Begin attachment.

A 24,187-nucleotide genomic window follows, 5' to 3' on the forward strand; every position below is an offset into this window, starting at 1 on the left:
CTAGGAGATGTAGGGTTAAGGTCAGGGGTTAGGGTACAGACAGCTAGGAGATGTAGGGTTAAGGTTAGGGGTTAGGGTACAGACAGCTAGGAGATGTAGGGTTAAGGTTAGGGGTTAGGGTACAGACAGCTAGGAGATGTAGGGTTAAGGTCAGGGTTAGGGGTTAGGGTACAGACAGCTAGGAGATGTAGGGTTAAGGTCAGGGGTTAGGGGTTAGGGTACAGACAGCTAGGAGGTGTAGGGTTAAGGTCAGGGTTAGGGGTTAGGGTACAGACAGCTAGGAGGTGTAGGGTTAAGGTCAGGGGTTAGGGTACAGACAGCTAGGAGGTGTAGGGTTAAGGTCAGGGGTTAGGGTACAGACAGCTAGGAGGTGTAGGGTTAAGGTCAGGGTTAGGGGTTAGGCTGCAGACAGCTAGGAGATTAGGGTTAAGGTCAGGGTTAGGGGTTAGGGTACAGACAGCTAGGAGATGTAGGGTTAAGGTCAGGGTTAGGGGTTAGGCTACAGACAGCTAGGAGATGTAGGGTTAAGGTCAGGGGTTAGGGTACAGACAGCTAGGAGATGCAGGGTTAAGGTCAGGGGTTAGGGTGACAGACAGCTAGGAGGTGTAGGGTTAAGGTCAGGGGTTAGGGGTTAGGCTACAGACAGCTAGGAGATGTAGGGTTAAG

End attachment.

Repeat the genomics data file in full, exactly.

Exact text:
A 24,187-nucleotide genomic window follows, 5' to 3' on the forward strand; every position below is an offset into this window, starting at 1 on the left:
CTAGGAGATGTAGGGTTAAGGTCAGGGGTTAGGGTACAGACAGCTAGGAGATGTAGGGTTAAGGTTAGGGGTTAGGGTACAGACAGCTAGGAGATGTAGGGTTAAGGTTAGGGGTTAGGGTACAGACAGCTAGGAGATGTAGGGTTAAGGTCAGGGTTAGGGGTTAGGGTACAGACAGCTAGGAGATGTAGGGTTAAGGTCAGGGGTTAGGGGTTAGGGTACAGACAGCTAGGAGGTGTAGGGTTAAGGTCAGGGTTAGGGGTTAGGGTACAGACAGCTAGGAGGTGTAGGGTTAAGGTCAGGGGTTAGGGTACAGACAGCTAGGAGGTGTAGGGTTAAGGTCAGGGGTTAGGGTACAGACAGCTAGGAGGTGTAGGGTTAAGGTCAGGGTTAGGGGTTAGGCTGCAGACAGCTAGGAGATTAGGGTTAAGGTCAGGGTTAGGGGTTAGGGTACAGACAGCTAGGAGATGTAGGGTTAAGGTCAGGGTTAGGGGTTAGGCTACAGACAGCTAGGAGATGTAGGGTTAAGGTCAGGGGTTAGGGTACAGACAGCTAGGAGATGCAGGGTTAAGGTCAGGGGTTAGGGTGACAGACAGCTAGGAGGTGTAGGGTTAAGGTCAGGGGTTAGGGGTTAGGCTACAGACAGCTAGGAGATGTAGGGTTAAG